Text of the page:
The effect of intraoperative hypothermia upon blood transfusion needs and length of stay among gastrointestinal system cancer surgery

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Abstract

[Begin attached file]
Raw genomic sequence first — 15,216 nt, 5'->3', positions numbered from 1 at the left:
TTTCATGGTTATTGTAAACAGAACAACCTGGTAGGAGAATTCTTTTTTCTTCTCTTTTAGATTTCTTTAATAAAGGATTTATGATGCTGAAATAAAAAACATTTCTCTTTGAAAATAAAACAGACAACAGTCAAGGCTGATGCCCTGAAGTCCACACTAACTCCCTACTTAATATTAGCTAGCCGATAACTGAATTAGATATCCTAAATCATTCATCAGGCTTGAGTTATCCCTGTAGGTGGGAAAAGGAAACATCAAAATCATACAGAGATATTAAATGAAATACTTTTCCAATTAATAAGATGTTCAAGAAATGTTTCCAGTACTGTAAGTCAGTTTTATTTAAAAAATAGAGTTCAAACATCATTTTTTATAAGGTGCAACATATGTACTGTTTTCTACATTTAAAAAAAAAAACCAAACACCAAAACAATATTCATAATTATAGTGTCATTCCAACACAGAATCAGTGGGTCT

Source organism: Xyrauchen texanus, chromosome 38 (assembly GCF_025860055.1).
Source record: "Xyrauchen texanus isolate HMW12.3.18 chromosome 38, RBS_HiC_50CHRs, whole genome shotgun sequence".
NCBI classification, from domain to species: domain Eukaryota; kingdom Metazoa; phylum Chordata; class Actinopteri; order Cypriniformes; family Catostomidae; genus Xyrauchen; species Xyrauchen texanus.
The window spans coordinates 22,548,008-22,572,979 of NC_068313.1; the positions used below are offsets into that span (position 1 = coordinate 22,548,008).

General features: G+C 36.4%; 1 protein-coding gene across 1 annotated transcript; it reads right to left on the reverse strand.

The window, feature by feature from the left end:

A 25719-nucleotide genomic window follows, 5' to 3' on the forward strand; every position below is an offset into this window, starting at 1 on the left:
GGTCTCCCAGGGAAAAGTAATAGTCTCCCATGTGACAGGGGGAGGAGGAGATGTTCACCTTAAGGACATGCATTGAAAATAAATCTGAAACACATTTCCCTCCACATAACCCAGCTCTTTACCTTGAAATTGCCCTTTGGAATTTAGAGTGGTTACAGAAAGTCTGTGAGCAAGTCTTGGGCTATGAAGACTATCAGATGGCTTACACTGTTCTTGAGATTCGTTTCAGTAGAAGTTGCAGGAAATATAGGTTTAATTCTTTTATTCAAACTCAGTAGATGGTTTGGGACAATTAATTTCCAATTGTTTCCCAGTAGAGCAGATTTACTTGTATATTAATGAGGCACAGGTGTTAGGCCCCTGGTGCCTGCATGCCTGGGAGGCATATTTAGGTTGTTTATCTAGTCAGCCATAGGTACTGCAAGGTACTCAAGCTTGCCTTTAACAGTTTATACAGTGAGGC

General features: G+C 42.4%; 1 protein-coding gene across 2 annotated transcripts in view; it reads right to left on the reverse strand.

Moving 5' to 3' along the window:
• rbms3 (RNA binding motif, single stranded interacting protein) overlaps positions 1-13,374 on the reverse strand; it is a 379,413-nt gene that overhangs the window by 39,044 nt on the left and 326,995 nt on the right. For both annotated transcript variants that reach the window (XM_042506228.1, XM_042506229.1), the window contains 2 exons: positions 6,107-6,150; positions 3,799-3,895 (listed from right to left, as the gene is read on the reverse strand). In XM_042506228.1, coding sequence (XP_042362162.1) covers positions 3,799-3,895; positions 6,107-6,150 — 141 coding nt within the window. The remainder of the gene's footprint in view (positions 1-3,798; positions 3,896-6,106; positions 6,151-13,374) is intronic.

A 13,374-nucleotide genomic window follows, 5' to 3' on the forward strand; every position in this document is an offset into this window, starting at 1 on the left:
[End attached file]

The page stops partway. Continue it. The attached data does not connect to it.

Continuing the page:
This cross-sectional study was performed to evaluate the relationship between intraoperative body temperature and the need for blood transfusion and length of stay in the post-anaesthetic care unit (PACU) or in the intensive care unit (ICU) among 79 patients undergoing elective oncology surgery of the digestive system. There was a statistically significant correlation between a lower temperature during surgery and medical diagnosis (p = .009), the use of bupivacaine anaesthesia (p = .016), anaesthesia time (p = .003) and anaesthesia type (p = .033), surgery time (p = .021) and surgery type (p = .002), volumes infused during the intraoperative period (p = .006), admission to the ICU (p = .032) and length of stay in PACU (p = .029). The lower the temperature when the patient is admitted to the operating room, the lower the temperature during the procedure (p < .001). There was no association between the body temperature of patients and blood transfusion (p = .619). Hypothermia was associated with increased length of stay in the PACU, but was not associated with the need for blood transfusion during the intra- and postoperative periods. The use of preoperative passive warming methods allows patients to reach the operating room hypothermic.

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